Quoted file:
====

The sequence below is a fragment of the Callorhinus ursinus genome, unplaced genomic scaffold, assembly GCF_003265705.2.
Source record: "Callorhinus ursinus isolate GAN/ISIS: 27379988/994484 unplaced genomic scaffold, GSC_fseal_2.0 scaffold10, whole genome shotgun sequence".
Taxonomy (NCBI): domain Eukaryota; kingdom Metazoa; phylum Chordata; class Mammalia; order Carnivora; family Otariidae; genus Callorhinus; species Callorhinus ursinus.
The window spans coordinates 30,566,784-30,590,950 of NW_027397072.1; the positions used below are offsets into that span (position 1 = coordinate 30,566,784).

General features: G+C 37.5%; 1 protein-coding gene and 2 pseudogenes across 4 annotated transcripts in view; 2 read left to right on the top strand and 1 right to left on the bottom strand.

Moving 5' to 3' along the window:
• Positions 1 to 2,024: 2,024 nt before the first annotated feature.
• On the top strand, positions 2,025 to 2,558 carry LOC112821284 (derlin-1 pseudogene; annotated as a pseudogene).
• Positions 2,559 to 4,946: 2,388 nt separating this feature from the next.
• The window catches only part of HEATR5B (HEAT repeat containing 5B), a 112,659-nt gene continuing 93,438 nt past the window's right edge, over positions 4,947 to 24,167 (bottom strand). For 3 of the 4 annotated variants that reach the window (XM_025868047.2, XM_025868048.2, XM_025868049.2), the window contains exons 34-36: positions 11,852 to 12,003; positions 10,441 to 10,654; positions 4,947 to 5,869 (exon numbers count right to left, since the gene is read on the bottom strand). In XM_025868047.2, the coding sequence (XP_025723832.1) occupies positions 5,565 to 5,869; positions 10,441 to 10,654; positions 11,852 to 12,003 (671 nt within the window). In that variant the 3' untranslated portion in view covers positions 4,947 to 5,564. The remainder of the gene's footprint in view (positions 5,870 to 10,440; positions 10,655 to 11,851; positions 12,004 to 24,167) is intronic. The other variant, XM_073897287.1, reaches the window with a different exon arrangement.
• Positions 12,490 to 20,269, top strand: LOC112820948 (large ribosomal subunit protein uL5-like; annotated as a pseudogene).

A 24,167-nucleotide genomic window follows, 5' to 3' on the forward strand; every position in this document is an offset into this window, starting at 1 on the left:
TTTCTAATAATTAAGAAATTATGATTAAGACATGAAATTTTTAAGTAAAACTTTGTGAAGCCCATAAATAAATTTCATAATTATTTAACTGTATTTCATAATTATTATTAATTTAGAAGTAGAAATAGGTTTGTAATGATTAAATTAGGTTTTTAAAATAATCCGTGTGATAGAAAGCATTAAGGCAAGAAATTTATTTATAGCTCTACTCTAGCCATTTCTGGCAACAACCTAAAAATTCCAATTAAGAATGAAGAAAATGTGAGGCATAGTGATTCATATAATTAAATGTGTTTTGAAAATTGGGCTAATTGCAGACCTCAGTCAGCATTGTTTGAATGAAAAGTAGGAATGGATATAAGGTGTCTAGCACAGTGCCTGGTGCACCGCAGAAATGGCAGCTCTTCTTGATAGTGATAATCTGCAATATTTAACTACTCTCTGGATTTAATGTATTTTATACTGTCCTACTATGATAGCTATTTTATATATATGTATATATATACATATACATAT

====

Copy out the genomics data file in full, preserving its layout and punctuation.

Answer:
The sequence below is a fragment of the Callorhinus ursinus genome, unplaced genomic scaffold, assembly GCF_003265705.2.
Source record: "Callorhinus ursinus isolate GAN/ISIS: 27379988/994484 unplaced genomic scaffold, GSC_fseal_2.0 scaffold10, whole genome shotgun sequence".
Taxonomy (NCBI): domain Eukaryota; kingdom Metazoa; phylum Chordata; class Mammalia; order Carnivora; family Otariidae; genus Callorhinus; species Callorhinus ursinus.
The window spans coordinates 30,566,784-30,590,950 of NW_027397072.1; the positions used below are offsets into that span (position 1 = coordinate 30,566,784).

General features: G+C 37.5%; 1 protein-coding gene and 2 pseudogenes across 4 annotated transcripts in view; 2 read left to right on the top strand and 1 right to left on the bottom strand.

Moving 5' to 3' along the window:
• Positions 1 to 2,024: 2,024 nt before the first annotated feature.
• On the top strand, positions 2,025 to 2,558 carry LOC112821284 (derlin-1 pseudogene; annotated as a pseudogene).
• Positions 2,559 to 4,946: 2,388 nt separating this feature from the next.
• The window catches only part of HEATR5B (HEAT repeat containing 5B), a 112,659-nt gene continuing 93,438 nt past the window's right edge, over positions 4,947 to 24,167 (bottom strand). For 3 of the 4 annotated variants that reach the window (XM_025868047.2, XM_025868048.2, XM_025868049.2), the window contains exons 34-36: positions 11,852 to 12,003; positions 10,441 to 10,654; positions 4,947 to 5,869 (exon numbers count right to left, since the gene is read on the bottom strand). In XM_025868047.2, the coding sequence (XP_025723832.1) occupies positions 5,565 to 5,869; positions 10,441 to 10,654; positions 11,852 to 12,003 (671 nt within the window). In that variant the 3' untranslated portion in view covers positions 4,947 to 5,564. The remainder of the gene's footprint in view (positions 5,870 to 10,440; positions 10,655 to 11,851; positions 12,004 to 24,167) is intronic. The other variant, XM_073897287.1, reaches the window with a different exon arrangement.
• Positions 12,490 to 20,269, top strand: LOC112820948 (large ribosomal subunit protein uL5-like; annotated as a pseudogene).

A 24,167-nucleotide genomic window follows, 5' to 3' on the forward strand; every position in this document is an offset into this window, starting at 1 on the left:
TTTCTAATAATTAAGAAATTATGATTAAGACATGAAATTTTTAAGTAAAACTTTGTGAAGCCCATAAATAAATTTCATAATTATTTAACTGTATTTCATAATTATTATTAATTTAGAAGTAGAAATAGGTTTGTAATGATTAAATTAGGTTTTTAAAATAATCCGTGTGATAGAAAGCATTAAGGCAAGAAATTTATTTATAGCTCTACTCTAGCCATTTCTGGCAACAACCTAAAAATTCCAATTAAGAATGAAGAAAATGTGAGGCATAGTGATTCATATAATTAAATGTGTTTTGAAAATTGGGCTAATTGCAGACCTCAGTCAGCATTGTTTGAATGAAAAGTAGGAATGGATATAAGGTGTCTAGCACAGTGCCTGGTGCACCGCAGAAATGGCAGCTCTTCTTGATAGTGATAATCTGCAATATTTAACTACTCTCTGGATTTAATGTATTTTATACTGTCCTACTATGATAGCTATTTTATATATATGTATATATATACATATACATAT